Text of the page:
Further, a modular solution allows companies to move at their own pace—progress quickly or take a more measured approach. For example, a company that wants to optimize content use can start by training the AI solution to follow basic rules. However, as the company learns more about its customers and content usage, that data can inform the AI platform to continuously optimize the type of content and the delivery of that content to meet the HCPs needs. Technology has matured to allow for a continuous loop of more data in/better insights out.

3. New ways to resetting corporate culture

Driverless cars and doctorless diagnosticians must work flawlessly every time. Likewise, their users must be confident that such AI-driven innovations will work as expected. Adoption of these technologies—and, hence, their tremendous benefits—hinges on trust. It is a catch-22—and can be a cause for resistance at any company, but especially growing organizations.

As AI evolves into the more advanced, contextual version that is emerging today, its predictions are becoming increasingly pivotal to treatment decisions. Customer-facing teams are better equipped than ever to deliver the right information to HCPs at the right time—for instance, highlighting a new therapy with fewer side effects to a recently diagnosed patient. The challenge is most users have little visibility into how AI generates conclusions, and this lack of transparency inevitably casts doubt. Many of the algorithms used for machine learning—particularly popular deep learning approaches—do not transparently convey the “how” or “why” behind the recommendation.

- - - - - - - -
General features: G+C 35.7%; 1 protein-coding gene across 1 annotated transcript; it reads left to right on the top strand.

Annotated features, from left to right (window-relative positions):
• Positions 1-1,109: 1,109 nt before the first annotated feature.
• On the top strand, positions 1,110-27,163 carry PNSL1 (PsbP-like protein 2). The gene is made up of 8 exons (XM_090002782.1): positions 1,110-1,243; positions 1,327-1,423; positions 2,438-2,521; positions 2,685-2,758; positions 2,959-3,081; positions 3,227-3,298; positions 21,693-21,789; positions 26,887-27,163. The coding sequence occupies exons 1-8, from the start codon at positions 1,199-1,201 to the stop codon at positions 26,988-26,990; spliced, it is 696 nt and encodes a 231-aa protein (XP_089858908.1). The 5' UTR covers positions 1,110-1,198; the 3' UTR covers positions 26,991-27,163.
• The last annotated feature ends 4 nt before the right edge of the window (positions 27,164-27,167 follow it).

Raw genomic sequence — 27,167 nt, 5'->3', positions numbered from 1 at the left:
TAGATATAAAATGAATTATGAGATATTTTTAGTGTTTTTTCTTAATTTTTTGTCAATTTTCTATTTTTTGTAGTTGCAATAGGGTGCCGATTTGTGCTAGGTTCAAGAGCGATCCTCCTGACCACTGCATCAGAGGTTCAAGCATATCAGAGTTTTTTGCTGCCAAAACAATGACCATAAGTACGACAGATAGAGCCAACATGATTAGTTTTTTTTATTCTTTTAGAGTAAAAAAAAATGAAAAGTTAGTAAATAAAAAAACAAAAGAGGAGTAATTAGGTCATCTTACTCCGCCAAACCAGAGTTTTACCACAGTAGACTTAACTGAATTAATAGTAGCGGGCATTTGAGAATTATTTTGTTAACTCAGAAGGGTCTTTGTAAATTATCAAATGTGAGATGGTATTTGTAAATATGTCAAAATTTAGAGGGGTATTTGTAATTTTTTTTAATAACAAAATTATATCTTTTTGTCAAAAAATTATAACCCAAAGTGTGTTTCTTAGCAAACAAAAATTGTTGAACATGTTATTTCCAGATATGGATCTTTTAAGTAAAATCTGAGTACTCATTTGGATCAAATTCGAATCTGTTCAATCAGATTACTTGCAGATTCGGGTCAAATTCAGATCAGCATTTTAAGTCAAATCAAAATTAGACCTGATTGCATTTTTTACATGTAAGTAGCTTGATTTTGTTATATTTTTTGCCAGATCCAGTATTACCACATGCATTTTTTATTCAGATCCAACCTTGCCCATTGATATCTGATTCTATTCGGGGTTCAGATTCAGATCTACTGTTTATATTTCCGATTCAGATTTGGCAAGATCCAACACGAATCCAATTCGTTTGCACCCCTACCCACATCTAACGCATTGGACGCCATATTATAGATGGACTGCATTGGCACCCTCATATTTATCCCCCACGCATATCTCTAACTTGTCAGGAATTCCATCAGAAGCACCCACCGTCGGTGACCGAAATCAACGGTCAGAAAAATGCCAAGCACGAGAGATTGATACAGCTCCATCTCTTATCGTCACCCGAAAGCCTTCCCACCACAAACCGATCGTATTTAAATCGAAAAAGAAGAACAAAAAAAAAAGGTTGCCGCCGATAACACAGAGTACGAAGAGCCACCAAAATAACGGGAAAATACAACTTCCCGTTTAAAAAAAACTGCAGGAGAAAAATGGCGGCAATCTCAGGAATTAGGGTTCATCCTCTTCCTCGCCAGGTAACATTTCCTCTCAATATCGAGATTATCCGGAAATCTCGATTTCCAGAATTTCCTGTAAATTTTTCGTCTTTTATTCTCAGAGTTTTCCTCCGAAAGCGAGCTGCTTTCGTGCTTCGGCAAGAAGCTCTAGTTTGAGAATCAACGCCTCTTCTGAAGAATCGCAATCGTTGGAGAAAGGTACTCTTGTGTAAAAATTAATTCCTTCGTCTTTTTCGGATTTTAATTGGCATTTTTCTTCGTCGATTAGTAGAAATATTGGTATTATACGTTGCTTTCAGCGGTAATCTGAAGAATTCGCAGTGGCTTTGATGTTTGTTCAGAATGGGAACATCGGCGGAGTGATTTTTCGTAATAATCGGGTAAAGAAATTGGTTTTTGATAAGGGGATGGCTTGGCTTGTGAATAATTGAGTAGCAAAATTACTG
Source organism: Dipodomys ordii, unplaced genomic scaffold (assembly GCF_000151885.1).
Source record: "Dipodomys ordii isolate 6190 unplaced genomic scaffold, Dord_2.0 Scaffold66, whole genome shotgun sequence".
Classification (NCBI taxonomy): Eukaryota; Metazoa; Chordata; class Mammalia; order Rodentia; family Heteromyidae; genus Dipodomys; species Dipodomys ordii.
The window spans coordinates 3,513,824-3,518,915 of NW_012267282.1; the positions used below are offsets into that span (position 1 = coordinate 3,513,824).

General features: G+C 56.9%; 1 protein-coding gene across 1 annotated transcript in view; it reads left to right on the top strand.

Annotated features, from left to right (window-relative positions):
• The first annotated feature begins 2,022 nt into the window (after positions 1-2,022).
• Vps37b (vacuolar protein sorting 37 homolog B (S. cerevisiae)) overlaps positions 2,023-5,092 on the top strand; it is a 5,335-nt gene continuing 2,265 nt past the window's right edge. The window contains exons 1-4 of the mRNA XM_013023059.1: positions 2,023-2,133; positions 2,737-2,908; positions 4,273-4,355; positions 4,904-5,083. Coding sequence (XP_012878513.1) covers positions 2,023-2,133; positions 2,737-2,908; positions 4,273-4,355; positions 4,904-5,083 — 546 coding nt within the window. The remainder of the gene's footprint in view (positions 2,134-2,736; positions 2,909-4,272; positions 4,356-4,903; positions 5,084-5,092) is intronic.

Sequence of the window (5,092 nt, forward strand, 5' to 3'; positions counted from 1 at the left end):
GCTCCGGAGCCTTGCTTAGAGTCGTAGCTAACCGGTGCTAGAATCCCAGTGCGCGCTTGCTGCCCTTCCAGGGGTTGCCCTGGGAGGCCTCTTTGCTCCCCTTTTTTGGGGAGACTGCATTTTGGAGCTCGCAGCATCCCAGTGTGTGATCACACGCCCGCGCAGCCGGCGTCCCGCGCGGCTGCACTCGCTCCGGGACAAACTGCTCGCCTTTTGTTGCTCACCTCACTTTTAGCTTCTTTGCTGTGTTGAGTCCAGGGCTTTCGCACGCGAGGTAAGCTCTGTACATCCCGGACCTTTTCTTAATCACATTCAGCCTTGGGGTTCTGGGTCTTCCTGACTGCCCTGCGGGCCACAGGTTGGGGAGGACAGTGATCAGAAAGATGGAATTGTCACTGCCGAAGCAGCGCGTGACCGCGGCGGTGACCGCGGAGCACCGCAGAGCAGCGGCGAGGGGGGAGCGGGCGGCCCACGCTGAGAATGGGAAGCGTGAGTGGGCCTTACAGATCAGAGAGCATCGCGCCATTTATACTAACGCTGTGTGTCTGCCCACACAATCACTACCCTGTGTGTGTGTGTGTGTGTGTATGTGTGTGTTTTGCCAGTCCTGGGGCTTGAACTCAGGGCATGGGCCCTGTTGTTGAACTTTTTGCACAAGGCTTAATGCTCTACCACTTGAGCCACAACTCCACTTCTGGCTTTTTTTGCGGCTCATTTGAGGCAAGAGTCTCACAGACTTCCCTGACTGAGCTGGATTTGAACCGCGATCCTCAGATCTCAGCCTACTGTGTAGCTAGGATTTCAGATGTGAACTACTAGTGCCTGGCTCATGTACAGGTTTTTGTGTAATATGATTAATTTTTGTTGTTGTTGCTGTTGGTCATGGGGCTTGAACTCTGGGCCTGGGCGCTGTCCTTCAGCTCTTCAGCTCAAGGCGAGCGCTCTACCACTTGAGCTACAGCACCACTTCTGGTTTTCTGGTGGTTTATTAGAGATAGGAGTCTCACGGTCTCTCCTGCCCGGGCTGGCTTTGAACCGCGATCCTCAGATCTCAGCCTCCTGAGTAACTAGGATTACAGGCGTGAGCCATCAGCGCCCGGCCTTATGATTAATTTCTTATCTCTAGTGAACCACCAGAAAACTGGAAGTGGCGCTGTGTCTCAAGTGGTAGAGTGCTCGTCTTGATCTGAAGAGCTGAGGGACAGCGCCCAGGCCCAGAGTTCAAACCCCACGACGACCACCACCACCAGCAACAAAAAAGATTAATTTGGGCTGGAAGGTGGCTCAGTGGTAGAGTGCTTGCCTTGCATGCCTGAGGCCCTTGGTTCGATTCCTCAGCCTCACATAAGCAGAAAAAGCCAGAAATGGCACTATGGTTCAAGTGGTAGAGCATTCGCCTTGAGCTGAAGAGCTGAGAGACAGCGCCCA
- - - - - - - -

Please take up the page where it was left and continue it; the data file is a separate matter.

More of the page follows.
The lack of rationale hampers our ability to let go of misgivings and accept the accuracy of machines whose mechanics we cannot easily see or comprehend. As such, human beings want computer systems to produce transparent explanations for their decisions—a form of science known as explainable AI (xAI). Fortunately, the most advanced AI solutions in commercial life sciences now incorporate xAI with a blend of other analytics technologies and human insight to improve decision-making by building real-life context and plain-language explanations into recommendations.